Fort Ticonderoga will host Homeschool Day for homeschool students and their parents on Friday, September 10th, from 9:30 am to 5 pm. Visitors will be able to participate in interactive and immersive programs, visit museum exhibitions, and explore the historic site, including the King’s Garden, Carillon Battlefield Hiking Trail, and the Heroic Corn Maze. [Read more…] about Fort Ticonderoga Immersive Homeschool Day Sept 10th
State Department of Environmental Conservation (DEC) has adopted final regulations to implement New York’s Food Donation and Food Scraps Recycling Law.
The law and implementing regulations are part of the state’s addressing contributors to climate change and assisting those in need by supporting the donation of quality food. [Read more…] about New Food Scrap Recycling Regulations Adopted
The Genesee Country Village & Museum (GCV&M) will host their Hop Harvest Festival, which looks at the journey of hops, one of New York States original cash crops, from field, to brewery, to pint glass, on Labor Day, Monday, September 6th from 10 am to 4 pm. [Read more…] about Hops Festival At Early 19th-Century Brewery Sept 6th
A century ago, Corinth, in Saratoga County, was home to some of the top Rhode Island Red chickens in the state. Backyard hens have become popular in recent years but poultry breeding was a big business in the earlier 1900s. [Read more…] about Adirondack Poultry Yards: King of the Rhode Island Reds
AdkAction is currently enrolling households in a program designed to help subsidize the cost of locally produced food for families in Northern New York.
Households who enroll in the Fair Food Pricing program receive 30% off at participating vendors. In times of personal or collective crisis, the discount can temporarily be increased to 90% to provide even more support to households in need. [Read more…] about Eat Local for Less with AdkAction’s Fair Food Pricing
One of the first crops to emerge from the ground in New York State is asparagus (scientific name: asparagus officinalis). The vegetable is an integral part of America’s colonial history. It must have been a taste of nostalgia that prompted New Netherland settlers to try and cultivate asparagus in unfamiliar surroundings. [Read more…] about Asparagus Officinalis: A Spear of Transatlantic History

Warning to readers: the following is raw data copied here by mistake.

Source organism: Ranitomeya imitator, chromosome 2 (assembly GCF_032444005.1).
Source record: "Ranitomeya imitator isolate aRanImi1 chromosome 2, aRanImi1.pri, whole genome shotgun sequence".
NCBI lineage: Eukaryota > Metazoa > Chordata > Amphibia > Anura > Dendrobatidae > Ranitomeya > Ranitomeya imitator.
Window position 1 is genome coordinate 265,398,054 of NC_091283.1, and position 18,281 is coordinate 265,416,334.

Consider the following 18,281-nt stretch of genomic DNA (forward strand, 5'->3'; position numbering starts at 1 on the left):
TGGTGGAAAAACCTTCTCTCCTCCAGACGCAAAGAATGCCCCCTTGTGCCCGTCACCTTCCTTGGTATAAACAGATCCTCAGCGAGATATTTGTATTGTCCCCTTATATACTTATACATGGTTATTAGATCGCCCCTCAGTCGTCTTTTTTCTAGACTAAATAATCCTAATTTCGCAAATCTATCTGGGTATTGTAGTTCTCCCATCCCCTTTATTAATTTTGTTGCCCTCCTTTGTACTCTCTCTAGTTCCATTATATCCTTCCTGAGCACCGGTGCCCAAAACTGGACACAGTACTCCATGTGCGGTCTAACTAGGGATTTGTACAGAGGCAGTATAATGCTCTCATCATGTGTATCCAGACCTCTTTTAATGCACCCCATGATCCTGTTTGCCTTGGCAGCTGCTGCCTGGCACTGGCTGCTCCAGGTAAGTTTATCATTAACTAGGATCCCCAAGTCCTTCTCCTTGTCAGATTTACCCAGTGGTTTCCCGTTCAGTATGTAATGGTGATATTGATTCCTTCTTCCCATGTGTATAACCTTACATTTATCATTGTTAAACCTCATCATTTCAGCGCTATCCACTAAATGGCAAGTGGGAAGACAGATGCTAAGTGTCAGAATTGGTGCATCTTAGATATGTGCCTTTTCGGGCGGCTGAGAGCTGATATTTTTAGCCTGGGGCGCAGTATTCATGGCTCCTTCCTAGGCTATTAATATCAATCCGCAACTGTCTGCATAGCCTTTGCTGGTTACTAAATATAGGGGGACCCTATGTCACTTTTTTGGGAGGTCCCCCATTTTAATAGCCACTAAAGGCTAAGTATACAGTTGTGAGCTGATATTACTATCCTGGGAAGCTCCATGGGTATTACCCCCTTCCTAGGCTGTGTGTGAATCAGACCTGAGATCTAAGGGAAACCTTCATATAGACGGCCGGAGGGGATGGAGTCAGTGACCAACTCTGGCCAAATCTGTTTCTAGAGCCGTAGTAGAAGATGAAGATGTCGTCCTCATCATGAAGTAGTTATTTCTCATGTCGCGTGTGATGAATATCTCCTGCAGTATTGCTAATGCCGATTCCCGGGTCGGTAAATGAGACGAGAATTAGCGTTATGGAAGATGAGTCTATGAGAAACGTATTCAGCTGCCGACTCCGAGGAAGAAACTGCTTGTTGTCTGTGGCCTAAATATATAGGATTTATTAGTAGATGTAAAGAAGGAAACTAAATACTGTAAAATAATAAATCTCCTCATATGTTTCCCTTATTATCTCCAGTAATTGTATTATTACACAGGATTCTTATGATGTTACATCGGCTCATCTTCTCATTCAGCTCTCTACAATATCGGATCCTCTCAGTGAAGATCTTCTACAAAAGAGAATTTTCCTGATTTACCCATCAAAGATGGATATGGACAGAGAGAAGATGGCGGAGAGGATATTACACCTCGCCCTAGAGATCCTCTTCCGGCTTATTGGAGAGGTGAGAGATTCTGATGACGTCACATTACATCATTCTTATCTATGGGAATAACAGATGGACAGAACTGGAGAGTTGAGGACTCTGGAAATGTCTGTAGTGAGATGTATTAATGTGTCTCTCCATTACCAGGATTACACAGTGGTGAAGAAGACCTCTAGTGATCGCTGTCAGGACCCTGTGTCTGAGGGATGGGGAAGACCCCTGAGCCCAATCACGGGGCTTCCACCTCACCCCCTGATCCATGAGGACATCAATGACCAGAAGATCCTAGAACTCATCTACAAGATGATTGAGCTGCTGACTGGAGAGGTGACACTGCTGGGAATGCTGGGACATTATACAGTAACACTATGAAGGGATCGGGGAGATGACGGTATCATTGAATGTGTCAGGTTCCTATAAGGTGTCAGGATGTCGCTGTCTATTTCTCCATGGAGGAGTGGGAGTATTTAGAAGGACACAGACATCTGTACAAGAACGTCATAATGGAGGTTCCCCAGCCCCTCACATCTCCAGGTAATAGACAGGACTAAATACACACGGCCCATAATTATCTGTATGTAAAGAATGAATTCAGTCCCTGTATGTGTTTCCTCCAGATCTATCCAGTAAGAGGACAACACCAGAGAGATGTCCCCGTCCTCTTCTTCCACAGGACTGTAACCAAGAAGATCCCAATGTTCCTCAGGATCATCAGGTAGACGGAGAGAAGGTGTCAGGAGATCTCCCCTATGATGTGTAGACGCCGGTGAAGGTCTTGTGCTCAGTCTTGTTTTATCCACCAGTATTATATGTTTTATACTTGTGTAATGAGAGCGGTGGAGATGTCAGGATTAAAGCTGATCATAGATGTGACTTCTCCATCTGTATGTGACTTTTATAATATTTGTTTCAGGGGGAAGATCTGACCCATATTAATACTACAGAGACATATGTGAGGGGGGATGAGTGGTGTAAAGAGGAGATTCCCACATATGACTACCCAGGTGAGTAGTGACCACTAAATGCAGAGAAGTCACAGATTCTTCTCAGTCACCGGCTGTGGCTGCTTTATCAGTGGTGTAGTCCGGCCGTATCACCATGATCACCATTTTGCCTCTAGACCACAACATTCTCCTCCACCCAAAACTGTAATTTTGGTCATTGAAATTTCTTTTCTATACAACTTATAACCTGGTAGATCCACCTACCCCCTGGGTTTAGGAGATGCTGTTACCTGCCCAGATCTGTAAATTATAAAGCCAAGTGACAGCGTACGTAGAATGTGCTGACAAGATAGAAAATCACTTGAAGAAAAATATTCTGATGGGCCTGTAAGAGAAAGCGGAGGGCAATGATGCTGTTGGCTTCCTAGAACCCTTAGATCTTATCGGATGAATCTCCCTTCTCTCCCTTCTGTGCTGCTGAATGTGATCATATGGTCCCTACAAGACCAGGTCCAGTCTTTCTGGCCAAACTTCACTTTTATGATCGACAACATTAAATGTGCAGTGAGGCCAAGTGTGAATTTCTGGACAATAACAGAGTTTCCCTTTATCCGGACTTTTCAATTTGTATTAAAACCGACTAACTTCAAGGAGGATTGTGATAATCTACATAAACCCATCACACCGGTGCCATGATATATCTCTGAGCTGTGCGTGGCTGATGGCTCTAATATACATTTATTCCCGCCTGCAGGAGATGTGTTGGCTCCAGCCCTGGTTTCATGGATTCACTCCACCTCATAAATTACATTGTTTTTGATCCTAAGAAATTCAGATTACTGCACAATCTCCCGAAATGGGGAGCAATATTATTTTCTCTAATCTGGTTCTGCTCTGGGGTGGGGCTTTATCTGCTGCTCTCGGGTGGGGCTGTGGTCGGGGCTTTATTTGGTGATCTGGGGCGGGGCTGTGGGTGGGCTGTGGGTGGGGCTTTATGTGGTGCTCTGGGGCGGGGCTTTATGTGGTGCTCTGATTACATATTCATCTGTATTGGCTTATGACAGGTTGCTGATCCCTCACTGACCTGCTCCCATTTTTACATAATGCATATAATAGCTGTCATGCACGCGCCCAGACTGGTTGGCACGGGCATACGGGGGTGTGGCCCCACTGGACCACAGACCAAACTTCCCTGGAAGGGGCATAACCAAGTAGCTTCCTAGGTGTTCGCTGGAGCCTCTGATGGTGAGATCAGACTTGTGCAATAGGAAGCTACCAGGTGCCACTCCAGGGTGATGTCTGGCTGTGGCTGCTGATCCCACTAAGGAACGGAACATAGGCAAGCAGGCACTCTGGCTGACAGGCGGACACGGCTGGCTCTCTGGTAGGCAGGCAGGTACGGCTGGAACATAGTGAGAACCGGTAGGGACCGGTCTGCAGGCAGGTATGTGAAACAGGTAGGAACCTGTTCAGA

TAUNY in Blue Mountain Lake will host a Grow and Tell Project garden tour, highlighting the local food and food traditions that help sustain us, through a series of garden tours, kitchen demonstrations, video and digital features, and more, on Tuesday, August 17th. [Read more…] about Blue Mountain Lake Garden Tour August 17th
With their marvelous interpretive-dance routines, complex social life, and delicious honey, honeybees are widely respected, but they’re anything but sweet to wild pollinators. In fact, a surfeit of honeybees is a big threat to our native bees and butterflies. [Read more…] about Honey Bee Keepers, Curb Your Enthusiasm
Starks Desivigna Dake was born May 9,1852. He died on November 10, 1937, at the family homestead in Middle Grove after a long illness. The Saratogian reported on November 11, 1937 that he was “Courageous to the last, he voted in the November 2 election at a polling place near his home.”
Starks was a member of one of the oldest families to settle in Saratoga County. He was the son of Benjamin C. and Mary Jane Carmen Dake. He attended school in Daketown and, in the winter of 1869-70, attended the prominent Fort Edward Collegiate Institute. In 1870 he won a scholarship to Cornell University, where he studied civil engineering. He left college early to teach school in Eddy’s Corners, South Corinth, Greenfield Center, Middle Grove, and Chatfield Corners in Saratoga County. In 1872 the enterprising Starks took up land surveying while still teaching. He would continue that occupation for the next 60 years. [Read more…] about Stewart’s Shops 19th Century Patriarch Starks Dake’s Saratoga Lake Canal Plan
In 1959 a fire completely destroyed a home in the hamlet of Chilson before fire trucks from Ticonderoga, in Essex County, NY, could make the long, steep climb up Chilson Hill. A group of Chilson neighbors decided that something needed to be done.
For a dollar, they were able to buy a 1932 LaFrance truck that the Ticonderoga department was retiring; then they set about building a firehouse – on donated land, with donated labor.
The first Chilson Chicken Barbecue was held in 1962 as a fundraiser for the new firehouse. They’ll sell about 300 chicken dinners again this summer after a two-year hiatus due to the pandemic. [Read more…] about Chilson Volunteers Holding Old Fashioned Fire Dept BBQ Aug 14th